Our Latest News

Horsetail Falls walk now open

15/11/2017

Visitors to the West Coast are in for some spectacular views on the new Horsetail Falls walk near Queenstown.More

Bruny Island Neck lookout re-opens

10/11/2017

The walkways and lookout at the Bruny Island Neck will re-open to the public today, following the completion of a new, larger car park that will provide improved access to the popular lookout.More

Maintaining vigilance with campfires

03/11/2017

Parks and Wildlife Service staff have thanked the many campers who have heeded the restrictions placed on campfires and pot fires, but ask that park and reserve visitors continue to take care while the fire risk remains high in certain areas of the State.More

Education package to protect backyard bandicoots

04/12/2007

A new teaching package has been launched to encourage students and the community to help protect the threatened eastern barred bandicoot in Tasmania.

The Backyard Bandicoots package targets students in years 2-6 and contains a teacher training book, community brochure, poster and book stickers.

Project officer Lydia Marino said the education package teaches students general ecology of the eastern barred bandicoot as well as practical ways to strengthen local populations.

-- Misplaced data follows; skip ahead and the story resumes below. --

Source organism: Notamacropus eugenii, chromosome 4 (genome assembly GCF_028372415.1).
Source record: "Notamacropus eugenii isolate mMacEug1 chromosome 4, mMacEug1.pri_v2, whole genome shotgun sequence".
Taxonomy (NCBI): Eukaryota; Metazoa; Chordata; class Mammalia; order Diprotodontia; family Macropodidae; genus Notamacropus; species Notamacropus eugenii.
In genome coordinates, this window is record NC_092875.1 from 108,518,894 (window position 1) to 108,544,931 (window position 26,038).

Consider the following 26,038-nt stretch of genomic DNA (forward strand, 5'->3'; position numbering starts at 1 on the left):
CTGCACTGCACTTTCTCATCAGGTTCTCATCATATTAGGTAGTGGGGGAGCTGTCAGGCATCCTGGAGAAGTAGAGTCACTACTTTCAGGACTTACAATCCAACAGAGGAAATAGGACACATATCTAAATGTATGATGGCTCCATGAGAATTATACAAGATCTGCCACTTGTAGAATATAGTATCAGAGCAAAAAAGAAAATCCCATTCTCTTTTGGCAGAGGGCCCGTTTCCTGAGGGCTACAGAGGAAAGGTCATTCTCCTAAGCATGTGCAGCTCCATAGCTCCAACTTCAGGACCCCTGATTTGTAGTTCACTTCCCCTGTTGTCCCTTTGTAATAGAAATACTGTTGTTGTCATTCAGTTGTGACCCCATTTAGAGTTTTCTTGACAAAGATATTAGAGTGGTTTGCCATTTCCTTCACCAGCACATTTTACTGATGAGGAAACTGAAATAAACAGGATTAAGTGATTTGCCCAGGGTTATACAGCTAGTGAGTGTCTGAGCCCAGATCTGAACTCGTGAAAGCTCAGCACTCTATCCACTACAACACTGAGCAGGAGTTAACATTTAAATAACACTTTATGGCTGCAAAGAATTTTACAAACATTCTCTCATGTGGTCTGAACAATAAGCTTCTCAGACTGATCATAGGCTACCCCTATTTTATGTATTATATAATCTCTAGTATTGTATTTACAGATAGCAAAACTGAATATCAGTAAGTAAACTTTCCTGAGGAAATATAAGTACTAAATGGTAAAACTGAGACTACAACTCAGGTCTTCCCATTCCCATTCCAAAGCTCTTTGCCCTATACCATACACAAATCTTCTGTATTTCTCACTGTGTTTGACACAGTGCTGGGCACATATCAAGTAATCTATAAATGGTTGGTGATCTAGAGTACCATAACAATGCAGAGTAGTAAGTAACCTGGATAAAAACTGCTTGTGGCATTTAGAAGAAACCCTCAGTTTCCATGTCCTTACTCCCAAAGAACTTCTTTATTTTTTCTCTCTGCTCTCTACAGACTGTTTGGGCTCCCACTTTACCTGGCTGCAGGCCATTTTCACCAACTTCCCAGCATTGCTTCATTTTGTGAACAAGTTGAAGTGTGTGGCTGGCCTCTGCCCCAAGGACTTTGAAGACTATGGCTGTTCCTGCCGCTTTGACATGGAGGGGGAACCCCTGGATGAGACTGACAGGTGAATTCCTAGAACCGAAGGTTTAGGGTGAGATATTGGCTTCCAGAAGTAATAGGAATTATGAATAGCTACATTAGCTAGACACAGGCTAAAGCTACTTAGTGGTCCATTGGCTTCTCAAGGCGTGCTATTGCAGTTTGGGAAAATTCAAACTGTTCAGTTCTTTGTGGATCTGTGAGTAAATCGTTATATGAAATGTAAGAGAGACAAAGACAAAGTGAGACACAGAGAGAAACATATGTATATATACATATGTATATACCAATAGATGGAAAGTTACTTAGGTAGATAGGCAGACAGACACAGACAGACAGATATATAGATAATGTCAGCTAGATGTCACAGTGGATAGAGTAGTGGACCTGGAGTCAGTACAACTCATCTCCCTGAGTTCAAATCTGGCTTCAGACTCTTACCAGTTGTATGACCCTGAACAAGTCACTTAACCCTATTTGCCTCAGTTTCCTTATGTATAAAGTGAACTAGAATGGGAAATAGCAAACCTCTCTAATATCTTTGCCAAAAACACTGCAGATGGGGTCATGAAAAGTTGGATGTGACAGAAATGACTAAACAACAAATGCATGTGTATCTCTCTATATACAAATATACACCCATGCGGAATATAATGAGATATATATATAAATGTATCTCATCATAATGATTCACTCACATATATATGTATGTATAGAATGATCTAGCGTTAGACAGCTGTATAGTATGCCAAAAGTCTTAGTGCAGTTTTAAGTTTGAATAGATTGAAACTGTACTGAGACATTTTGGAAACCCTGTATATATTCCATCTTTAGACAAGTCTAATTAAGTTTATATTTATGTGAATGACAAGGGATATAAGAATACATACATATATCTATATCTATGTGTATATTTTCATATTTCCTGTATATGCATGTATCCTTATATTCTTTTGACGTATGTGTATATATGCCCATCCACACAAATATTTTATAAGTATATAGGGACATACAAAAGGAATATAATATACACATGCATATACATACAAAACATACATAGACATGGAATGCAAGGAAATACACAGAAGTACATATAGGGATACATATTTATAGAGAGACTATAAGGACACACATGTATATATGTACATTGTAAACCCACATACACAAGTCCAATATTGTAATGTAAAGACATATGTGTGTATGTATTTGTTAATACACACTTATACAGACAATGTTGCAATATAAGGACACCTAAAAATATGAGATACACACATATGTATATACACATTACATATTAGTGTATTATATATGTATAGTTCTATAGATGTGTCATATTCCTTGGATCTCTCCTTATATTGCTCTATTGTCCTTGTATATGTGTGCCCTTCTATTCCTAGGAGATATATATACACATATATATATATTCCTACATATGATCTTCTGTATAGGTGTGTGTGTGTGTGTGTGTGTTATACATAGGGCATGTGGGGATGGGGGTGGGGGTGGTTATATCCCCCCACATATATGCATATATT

"The eastern barred bandicoot is considered threatened because the species is potentially at risk of becoming extinct," she said.

"This may seem surprising to many Tasmanians, as barred bandicoots are still common in parts the state.
"However, the eastern barred bandicoot is now extinct in South Australia and 'critically endangered' in Victoria, where the population has been reduced to a mere 200 individuals.

"Large scale loss of the much of the eastern barred bandicoot's natural habitat, native grasslands, has caused it to almost disappear from its natural range in Tasmania.

"This has meant that bandicoots have largely moved into the fringes of rural areas and often urban areas. Here they shelter in weeds and non-native vegetation, often in gardens and parks.

"Unfortunately, bandicoots face many threats in the urban environment, including road kills, predation by cats and dogs and habitat loss as well as the emerging threat of foxes."

The project was initiated by Hobart City Council's Faunacare Group and funded by the WWF's Threatened Species Network.

It has been supported by the Department of Tourism, Arts and the Environment and the Department of Primary Industries and Water.

A teacher training workshop on eastern barred bandicoots and threats to their survival will be held from 4pm to 6pm at the Hobart City Council Lower Conference Room, Elizabeth Street (behind the Town Hall) on December 5.

Teachers are requested to register their interest in the workshop by contacting Sonya Stallbaum from the Hobart City Council Bushland and Reserves Unit on 6238 2884 or stallbaums@hobartcity.com.au

Education package to protect backyard bandicoots

The eastern barred bandicoot.